Streaming Entertainment: There May Be A Financial Cap For Consumers

Looking for streaming video trends may be tough to come by. A rough picture may be to look at the past -- where the physical video industry has been, in terms of overall value.

We speak of DVDs, Blu-ray discs and even videotape.

In 2005 -- the entire home video market, comprised mostly of physical video products, DVDs, Blu-Ray discs, and other sales --- was around $25 billion. The bulk of this being $16 billion in DVD sales alone.

What’s the entire home video market now in 2019? Also, $25 billion. DVD sales have dropped to $2.2 billion, with total annual streaming services now at $15 billion annually.

This may sound crazy. But, for some analysts, streaming may have already peaked. “Now the question is: Is $25 billion just the natural cap?” asks Bruce Nash, founder and president of Nash Information Services, in speaking with CNBC.



With new services coming on board -- Apple TV+, Disney+, NBCU’s Peacock, and HBO Max -- this \ doesn't seem to make sense.

But think about this: Two of those services -- Apple TV+ and Disney+ -- are starting out at a modest $4.99 and $6.99 price tag, respectively -- perhaps a super-discounted price. Next year, there has been talk that NBCU’s Peacock may be cheaper. Like free. (OK, HBO Max might just ruin this far-fetched analysis with its $16 a month price tag.)

Analyzing a $4.99 or $6.99 price tag may tell more. In 2005, that might have been the average price for a single purchase, perhaps rental, of a movie.

No doubt there are plenty of estimates that the new TV-video streaming businesses will expand consumers' total monthly entertainment dollars. But by how much?

If consumers are paying $80 to $120 a month for total home TV entertainment -- on-demand, streaming, traditional pay TV providers, individual movie/TV subscriptions -- do we really think this number will rise 10%, 25%, or 100% over current levels?

How much much more can consumers pay for entertainment per month?

Traditional media companies continued to worry about how to push new streaming services, while maintaining legacy pay TV distribution revenues -- a business that will continue to dominate their financial quarterly earnings reports for years to come.

Cord-cutting isn’t just the name of a trend. In years to come, that activity will need a new definition/name -- especially if it increases 5% or 10% or more a year. Cord-slashing? Cord-crashing? Maybe that will get legacy media’s attention.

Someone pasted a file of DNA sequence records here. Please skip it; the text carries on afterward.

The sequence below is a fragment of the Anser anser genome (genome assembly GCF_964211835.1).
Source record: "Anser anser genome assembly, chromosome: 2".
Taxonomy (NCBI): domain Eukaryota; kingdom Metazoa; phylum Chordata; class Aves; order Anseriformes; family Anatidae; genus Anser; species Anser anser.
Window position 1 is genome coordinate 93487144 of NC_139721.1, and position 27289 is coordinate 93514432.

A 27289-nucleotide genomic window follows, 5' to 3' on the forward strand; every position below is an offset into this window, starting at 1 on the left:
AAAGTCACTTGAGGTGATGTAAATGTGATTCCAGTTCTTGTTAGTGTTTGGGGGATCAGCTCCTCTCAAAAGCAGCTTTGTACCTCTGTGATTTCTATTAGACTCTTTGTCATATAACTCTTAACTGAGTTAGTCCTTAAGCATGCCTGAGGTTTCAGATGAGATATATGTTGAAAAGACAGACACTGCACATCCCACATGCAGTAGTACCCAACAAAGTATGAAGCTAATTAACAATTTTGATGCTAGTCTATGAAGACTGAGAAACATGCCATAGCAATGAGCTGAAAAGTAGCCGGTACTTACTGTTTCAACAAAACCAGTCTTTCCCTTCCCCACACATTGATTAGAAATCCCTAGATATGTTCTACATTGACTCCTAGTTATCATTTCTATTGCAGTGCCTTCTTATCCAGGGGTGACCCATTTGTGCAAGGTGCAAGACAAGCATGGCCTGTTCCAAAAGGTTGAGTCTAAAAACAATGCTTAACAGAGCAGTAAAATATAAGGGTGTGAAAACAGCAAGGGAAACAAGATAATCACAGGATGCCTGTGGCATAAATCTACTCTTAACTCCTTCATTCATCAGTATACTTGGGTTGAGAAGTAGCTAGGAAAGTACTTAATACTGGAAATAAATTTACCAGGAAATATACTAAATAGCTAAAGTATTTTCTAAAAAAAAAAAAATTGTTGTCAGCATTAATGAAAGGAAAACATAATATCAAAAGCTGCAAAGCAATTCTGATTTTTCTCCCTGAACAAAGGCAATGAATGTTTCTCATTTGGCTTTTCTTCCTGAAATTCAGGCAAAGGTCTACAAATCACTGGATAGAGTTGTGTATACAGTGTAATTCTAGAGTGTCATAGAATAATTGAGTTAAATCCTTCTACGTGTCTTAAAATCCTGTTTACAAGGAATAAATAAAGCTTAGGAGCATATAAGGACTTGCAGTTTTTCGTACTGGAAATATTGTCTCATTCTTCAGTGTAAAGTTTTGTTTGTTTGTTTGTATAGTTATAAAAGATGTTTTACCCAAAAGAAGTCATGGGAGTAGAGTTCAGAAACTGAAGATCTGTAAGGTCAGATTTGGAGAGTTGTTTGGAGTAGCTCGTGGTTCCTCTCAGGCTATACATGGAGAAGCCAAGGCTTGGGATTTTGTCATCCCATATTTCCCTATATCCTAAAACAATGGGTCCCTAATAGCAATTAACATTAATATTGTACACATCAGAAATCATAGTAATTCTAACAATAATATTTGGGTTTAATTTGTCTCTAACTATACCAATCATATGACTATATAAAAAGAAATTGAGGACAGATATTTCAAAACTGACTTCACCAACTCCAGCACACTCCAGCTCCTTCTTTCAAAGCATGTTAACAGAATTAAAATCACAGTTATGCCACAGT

2 comments about "Streaming Entertainment: There May Be A Financial Cap For Consumers".
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  1. Ed Papazian from Media Dynamics Inc, November 14, 2019 at 10:11 a.m.

    The answer to your question, Wayne, is that many consumers will simply have no choice but to pay a lot more if they wish to get a wide variety of content for various members of their families---not just themselves.

    The key point is that for many consumers this becomes a household, not just an individual decision. The husband may want weather, news and sports content, plus war and scifi movies and documentaries; the wife may want health, talk or cooking shows as well as various types of comedies, certain reality fare, etc.  He may favor the Fox News Channel but she likes MSNBC---and both want CNN. And there are others---kids and teens---in many homes who may have their own requests and needs. Also, as competition in the SVOD battlefield heats up with many of the surviving players straining to attain their subscription and profit goals, pricing will rise and hybrid business plans---including lower cost ad-supported options---- will, no doubt, proliferate.Also, many services will introduce firm annual ---or longer duration---contracts, in exchange for rate discounts---which will induce people to buy them if the "deal" seems OK. So, yep. I see the average SVOD consumer opting for 4-5 SVOD services in the near future  and paying considerably more for that then the current figure which is around $35-40 per month., plus many of these homes---perhaps half---will continue with "pay TV". How long it will be before all of this materializes and what happens next, remains to be seen. We are really in the second inning of a nine inning ball game.

  2. James Smith from J. R. Smith Group, November 14, 2019 at 6:08 p.m.

    Agree with Ed on many points, kids as resident lobbyists is key factor.  In higher income SMAs price less of a problem.  Really wonder how HBO Max came up with that price point?
    But, there will be family streaming budget reviews and video value propositions will face scrutiny.

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